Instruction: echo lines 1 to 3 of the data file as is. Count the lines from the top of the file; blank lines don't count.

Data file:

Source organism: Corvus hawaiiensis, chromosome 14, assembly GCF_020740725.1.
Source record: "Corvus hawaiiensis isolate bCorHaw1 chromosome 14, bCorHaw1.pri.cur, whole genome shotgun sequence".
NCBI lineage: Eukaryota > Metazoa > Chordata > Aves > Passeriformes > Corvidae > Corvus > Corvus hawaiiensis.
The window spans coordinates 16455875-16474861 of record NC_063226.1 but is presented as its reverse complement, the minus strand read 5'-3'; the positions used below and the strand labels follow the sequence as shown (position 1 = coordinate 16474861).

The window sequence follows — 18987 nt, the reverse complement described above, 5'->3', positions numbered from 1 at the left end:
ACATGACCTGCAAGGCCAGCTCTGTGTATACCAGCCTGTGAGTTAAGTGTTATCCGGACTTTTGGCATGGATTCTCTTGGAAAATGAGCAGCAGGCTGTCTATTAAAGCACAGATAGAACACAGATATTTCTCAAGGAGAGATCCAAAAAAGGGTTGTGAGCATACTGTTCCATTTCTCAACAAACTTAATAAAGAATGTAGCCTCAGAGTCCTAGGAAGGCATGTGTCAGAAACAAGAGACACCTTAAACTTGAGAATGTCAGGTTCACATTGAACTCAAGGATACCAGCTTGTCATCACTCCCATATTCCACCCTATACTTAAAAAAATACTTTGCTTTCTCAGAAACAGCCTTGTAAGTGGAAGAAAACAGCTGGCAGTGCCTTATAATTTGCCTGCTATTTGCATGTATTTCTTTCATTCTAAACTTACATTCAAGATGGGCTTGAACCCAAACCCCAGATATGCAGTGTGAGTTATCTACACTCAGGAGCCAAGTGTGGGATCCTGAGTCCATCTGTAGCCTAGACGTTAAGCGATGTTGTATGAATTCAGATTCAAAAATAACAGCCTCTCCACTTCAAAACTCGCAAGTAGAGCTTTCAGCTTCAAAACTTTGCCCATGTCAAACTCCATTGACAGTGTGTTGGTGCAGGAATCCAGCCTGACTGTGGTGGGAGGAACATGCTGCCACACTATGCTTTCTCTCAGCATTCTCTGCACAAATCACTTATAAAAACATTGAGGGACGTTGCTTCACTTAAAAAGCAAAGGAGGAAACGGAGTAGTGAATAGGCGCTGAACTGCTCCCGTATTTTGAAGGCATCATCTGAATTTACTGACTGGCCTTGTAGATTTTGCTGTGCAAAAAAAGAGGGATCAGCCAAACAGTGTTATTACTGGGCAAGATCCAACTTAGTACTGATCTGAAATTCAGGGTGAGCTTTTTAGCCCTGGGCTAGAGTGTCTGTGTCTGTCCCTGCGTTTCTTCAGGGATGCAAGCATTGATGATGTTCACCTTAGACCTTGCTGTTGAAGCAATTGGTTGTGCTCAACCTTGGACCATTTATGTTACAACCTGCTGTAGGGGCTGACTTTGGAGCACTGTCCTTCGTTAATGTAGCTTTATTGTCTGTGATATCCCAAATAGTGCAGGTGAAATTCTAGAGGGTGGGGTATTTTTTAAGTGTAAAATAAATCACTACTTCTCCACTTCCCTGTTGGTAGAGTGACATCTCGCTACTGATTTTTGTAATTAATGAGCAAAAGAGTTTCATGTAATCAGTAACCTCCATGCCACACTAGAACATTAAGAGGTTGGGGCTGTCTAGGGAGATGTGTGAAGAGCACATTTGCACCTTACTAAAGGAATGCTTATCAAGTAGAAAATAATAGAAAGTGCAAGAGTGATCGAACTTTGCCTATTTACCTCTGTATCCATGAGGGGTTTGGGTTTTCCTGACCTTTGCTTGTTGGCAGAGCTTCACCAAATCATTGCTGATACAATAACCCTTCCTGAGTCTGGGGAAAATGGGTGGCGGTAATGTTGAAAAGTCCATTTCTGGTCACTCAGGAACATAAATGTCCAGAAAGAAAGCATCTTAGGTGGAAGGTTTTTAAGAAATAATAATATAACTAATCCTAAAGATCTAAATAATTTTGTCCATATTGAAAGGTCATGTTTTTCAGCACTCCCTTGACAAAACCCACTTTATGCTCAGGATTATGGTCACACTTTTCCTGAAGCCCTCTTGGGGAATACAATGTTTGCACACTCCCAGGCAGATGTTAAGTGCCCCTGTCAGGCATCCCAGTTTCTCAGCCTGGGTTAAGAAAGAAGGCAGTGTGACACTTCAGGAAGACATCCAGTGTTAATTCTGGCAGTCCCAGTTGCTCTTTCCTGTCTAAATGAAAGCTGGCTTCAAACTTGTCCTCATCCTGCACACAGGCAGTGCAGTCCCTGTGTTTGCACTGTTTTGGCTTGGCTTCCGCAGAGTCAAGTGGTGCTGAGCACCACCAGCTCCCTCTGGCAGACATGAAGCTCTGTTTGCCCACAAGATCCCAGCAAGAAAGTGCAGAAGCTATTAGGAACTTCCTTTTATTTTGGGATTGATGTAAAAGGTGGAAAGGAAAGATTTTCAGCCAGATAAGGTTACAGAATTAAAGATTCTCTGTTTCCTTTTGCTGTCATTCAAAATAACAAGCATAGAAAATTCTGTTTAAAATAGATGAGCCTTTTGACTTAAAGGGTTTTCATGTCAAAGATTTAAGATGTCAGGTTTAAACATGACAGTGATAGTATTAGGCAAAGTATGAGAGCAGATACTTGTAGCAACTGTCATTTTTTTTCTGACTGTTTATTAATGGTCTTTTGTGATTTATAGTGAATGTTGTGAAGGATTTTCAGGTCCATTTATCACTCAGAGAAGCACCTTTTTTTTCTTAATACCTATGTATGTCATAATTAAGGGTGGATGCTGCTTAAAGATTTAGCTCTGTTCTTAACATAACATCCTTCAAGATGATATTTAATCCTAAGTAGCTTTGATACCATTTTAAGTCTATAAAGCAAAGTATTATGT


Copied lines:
Source organism: Corvus hawaiiensis, chromosome 14, assembly GCF_020740725.1.
Source record: "Corvus hawaiiensis isolate bCorHaw1 chromosome 14, bCorHaw1.pri.cur, whole genome shotgun sequence".
NCBI lineage: Eukaryota > Metazoa > Chordata > Aves > Passeriformes > Corvidae > Corvus > Corvus hawaiiensis.